Toward more effective government broadband funding

A recent report from the Vernonburg Group is intended to help various levels of governments develop more effective and comprehensive broadband strategies.

Last month, Boston College law professor Daniel Lyons observed that in 2010, the FCC estimated it would cost $24B to make broadband available to all Americans. Between 2009 and 2017, the US government invested $50B to do just that, but the FCC estimates that 14.5M Americans still lack access/ Under its infrastructure bill, the US is about to spend another $65B on broadband.

As Professor Lyons writes, “it is vital to understand how those earlier billions were spent and why we have not yet closed the digital divide.”

Toward Effective Administration of State and Local Fixed Broadband Programs [pdf, 3.1MB] “is designed to help governments and community-based organizations think holistically about how broadband availability and adoption initiatives can complement and further other public policy priorities.”

The report shows ways to maximize funding impact from various government broadband infrastructure programs, including principles to guide program administrators seeking to increase broadband availability and adoption. The Vernonburg report includes advice on needs analyses, prioritization, goal setting, and evaluations.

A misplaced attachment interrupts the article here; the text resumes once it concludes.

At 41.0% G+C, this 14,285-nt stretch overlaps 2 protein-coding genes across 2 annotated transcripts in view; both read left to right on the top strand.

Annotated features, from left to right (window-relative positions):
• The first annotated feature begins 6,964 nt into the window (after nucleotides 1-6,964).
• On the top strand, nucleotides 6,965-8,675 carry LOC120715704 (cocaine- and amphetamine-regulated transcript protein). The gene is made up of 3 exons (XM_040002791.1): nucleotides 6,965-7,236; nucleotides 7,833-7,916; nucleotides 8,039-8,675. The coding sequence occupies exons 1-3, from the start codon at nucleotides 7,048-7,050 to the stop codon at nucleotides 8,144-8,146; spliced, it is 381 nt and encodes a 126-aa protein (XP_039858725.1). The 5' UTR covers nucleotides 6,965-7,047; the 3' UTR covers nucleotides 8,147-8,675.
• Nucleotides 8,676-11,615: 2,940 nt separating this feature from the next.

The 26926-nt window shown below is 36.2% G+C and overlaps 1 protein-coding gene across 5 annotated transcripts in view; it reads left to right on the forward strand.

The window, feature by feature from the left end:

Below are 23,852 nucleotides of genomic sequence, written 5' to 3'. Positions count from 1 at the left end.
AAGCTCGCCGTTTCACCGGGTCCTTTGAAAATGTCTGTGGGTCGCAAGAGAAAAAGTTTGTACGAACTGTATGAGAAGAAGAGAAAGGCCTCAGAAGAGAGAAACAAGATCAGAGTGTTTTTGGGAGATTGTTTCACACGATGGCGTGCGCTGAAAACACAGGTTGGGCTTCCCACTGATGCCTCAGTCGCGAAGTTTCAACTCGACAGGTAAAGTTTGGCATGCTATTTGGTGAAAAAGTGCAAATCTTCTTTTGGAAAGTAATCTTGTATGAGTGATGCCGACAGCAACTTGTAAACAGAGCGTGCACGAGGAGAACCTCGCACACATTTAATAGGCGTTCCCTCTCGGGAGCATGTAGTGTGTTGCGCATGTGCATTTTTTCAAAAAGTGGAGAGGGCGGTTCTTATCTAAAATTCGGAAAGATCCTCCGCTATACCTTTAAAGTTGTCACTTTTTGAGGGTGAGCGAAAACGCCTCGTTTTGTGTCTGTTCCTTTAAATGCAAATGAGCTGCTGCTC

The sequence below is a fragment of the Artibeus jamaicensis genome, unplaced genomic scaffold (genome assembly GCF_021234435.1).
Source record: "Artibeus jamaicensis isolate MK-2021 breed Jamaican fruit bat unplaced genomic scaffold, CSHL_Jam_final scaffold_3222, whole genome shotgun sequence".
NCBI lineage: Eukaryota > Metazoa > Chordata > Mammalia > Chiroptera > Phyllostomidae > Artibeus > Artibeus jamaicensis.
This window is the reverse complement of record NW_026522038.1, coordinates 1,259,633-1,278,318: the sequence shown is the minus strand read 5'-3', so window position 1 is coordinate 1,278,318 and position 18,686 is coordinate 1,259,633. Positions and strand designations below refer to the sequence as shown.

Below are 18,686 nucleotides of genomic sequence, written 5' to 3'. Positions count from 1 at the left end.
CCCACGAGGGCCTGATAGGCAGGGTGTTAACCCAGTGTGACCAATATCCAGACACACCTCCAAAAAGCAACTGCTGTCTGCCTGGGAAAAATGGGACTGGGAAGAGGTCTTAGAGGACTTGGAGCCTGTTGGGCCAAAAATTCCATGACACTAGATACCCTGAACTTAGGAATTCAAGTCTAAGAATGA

Vernonburg Group encourages government administrators to allocate funding based on nine guiding principles:

  1. Prudent Administration and Oversight: Programs should minimize red tape and only impose requirements on recipients that are necessary to achieve the defined objectives of the programs while ensuring their integrity.
  2. Targeted: Any broadband funding mechanism should be designed and limited to addressing known market failures, and should not allow other policy objectives to distract from the primary goal – bridging the digital divide.
  3. Technology Neutral: Broadband funding should be made available on a technology neutral basis. Narrowing the scope of eligible technologies and providers would reduce competition for subsidies and increase program costs.
  4. Broadband Capable: Both current and proposed networks should be required to meet at least the regulatory-defined speed for broadband, both on an advertised and actual basis.
  5. Secure and Resilient: Broadband fund recipients should be required to deploy technologies and implement measures to optimize their critical infrastructure and network resilience and implement best-in-class cybersecurity measures.
  6. Best Value: To minimize costs while aligning on desired and integrated outcomes, funding amounts should be determined through a competitive bidding process, a scoring system that balances project costs and other factors such as service quality or speed of network deployment, or by some combination of the two.